Taking a breath, is this a good place to ask if you’re planning a sequel to The Night Field, to let us know what will happen to Pyn-Poi’s knife and feathers?
DONNA GLEE: I’m glad you asked that. I love leaving stories open for my readers to imagine what happens after the last page, but in The Night Field, I’m hoping that it will be more than just imagining. I’m hoping that readers take any love or admiration that Pyn-Poi has sparked in them to fuel their own passionate quests for environmental healing. I want them to pick up those feathers—the Mothers’ feathers—and that blade—the Fathers’ blade—and step out on their own quests. I want them head upstream, listening to the voices of the Trees, and find the source of the problem that is theirs to fix.
MARJORIE: Excellent. Very much a shared goal among writers of climate fiction, I believe. In a recent post elsewhere, I said that if reading Glimmer changed even one person’s mind about the importance of addressing climate change and inspired them to take action, I will have done my job.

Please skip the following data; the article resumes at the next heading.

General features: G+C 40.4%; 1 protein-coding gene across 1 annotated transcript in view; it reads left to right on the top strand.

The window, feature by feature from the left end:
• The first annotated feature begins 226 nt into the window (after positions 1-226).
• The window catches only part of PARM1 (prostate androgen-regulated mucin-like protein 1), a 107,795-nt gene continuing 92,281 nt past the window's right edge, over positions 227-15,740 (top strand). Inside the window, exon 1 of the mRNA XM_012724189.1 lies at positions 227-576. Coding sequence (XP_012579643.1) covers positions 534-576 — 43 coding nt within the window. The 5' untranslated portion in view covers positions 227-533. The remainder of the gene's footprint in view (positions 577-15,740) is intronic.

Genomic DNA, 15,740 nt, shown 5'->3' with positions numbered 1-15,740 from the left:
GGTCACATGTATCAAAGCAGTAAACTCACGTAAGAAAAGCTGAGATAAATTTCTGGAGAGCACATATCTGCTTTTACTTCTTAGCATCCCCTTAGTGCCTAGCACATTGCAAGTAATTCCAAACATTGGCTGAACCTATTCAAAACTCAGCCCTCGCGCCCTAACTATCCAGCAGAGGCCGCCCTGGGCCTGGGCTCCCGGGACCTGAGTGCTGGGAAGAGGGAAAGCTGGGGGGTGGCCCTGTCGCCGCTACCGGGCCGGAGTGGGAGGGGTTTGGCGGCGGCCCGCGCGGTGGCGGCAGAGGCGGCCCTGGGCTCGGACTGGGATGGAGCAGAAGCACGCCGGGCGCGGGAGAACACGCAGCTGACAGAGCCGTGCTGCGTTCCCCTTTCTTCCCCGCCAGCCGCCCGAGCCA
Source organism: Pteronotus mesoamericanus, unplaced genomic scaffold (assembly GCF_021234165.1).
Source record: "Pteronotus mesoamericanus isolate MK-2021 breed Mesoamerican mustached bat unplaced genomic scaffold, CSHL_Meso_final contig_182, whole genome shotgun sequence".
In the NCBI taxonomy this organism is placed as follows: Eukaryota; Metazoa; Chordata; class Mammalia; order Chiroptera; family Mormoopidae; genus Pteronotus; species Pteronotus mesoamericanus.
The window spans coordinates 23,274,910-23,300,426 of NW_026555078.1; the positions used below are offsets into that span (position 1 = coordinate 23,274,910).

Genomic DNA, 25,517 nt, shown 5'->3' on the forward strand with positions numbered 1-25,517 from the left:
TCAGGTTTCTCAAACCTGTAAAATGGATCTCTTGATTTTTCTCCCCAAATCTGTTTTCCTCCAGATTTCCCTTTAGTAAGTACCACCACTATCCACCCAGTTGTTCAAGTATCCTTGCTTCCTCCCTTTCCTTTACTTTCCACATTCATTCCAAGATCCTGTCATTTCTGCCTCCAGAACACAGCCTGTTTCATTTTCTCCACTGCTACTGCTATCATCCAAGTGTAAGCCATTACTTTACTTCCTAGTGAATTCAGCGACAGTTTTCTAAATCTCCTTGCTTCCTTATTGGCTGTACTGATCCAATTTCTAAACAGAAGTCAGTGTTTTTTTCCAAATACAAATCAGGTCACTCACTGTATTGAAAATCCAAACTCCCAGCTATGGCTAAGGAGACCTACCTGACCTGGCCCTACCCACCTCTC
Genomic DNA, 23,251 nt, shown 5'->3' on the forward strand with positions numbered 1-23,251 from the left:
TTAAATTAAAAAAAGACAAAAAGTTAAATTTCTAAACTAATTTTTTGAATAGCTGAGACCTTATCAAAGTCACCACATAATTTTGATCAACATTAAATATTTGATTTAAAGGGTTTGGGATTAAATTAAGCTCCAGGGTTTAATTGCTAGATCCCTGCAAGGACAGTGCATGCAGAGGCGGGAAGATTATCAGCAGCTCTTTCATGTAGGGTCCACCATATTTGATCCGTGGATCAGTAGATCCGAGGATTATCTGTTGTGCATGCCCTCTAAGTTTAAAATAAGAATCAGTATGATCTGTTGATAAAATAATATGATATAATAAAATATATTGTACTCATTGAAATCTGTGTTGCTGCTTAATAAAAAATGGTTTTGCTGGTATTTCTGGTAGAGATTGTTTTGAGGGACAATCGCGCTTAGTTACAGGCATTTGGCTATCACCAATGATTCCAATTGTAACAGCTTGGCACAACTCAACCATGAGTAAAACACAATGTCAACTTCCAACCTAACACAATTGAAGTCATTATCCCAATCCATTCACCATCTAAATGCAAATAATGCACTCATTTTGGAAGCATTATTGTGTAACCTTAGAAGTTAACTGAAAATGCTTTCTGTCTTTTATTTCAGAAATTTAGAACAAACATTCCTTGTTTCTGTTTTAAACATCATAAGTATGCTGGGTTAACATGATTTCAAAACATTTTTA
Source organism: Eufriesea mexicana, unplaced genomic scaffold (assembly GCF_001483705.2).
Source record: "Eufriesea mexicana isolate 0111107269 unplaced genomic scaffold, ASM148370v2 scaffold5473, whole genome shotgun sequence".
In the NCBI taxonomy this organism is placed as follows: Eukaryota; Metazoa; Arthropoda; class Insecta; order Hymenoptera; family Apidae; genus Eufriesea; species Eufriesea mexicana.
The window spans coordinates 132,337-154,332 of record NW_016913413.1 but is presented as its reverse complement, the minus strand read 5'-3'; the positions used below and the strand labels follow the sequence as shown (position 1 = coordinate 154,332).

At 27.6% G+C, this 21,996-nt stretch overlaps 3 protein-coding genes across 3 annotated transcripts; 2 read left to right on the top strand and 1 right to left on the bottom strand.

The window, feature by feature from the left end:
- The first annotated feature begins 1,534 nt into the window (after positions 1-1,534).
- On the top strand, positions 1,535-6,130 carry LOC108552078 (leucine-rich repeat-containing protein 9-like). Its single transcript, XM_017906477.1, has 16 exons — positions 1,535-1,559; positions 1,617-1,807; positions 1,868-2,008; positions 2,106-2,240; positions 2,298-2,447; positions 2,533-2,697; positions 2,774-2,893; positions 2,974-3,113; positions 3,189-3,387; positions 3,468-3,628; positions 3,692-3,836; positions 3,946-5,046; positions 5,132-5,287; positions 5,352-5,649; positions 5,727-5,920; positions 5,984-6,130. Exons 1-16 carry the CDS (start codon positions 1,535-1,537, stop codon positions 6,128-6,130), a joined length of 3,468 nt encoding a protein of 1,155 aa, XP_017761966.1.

Marjorie B. Kellogg leads a double life as theatrical set designer and writer, especially of climate fiction. Her books include Glimmer (2021), Lear’s Daughters, the four books of The Dragon Quartet, Harmony, and A Rumor of Angels. Locally, she is Editor of The New Franklin Register and has written short stories and many articles for theatrical publications. She was Associate Professor of Theatre at Colgate University from 1995 – 2017, and spent 45 years designing Broadway, Off-Broadway, and regional theatre productions. See www.marjoriebkellogg.com
Pushcart Prize-nominee Donna Glee Williams is the author of the eco-fantasy The Night Field (Jo Fletcher Books, 2023). The imagined societies of that and her other novels, The Braided Path and, Dreamers, owe a lot to her years of wayfaring on four continents. Her essay “The Moons of Le Guin and Heinlein” appears in the Hugo Award-winning collection Dangerous Visions and New Worlds: Radical Science Fiction, 1950-1985. In the past, she’s worked as turnabout crew on a schooner, librarian, environmental activist, registered nurse, educator, and creative coach. These days she mostly walks in the woods, writes, and leads dream-groups in her little cabin in the Blue Ridge Mountains, forever drunk on the isoprene exhalations of the trees.
Climate Fiction Writers League is a reader-supported publication. To receive new posts and support my work, consider becoming a free or paid subscriber.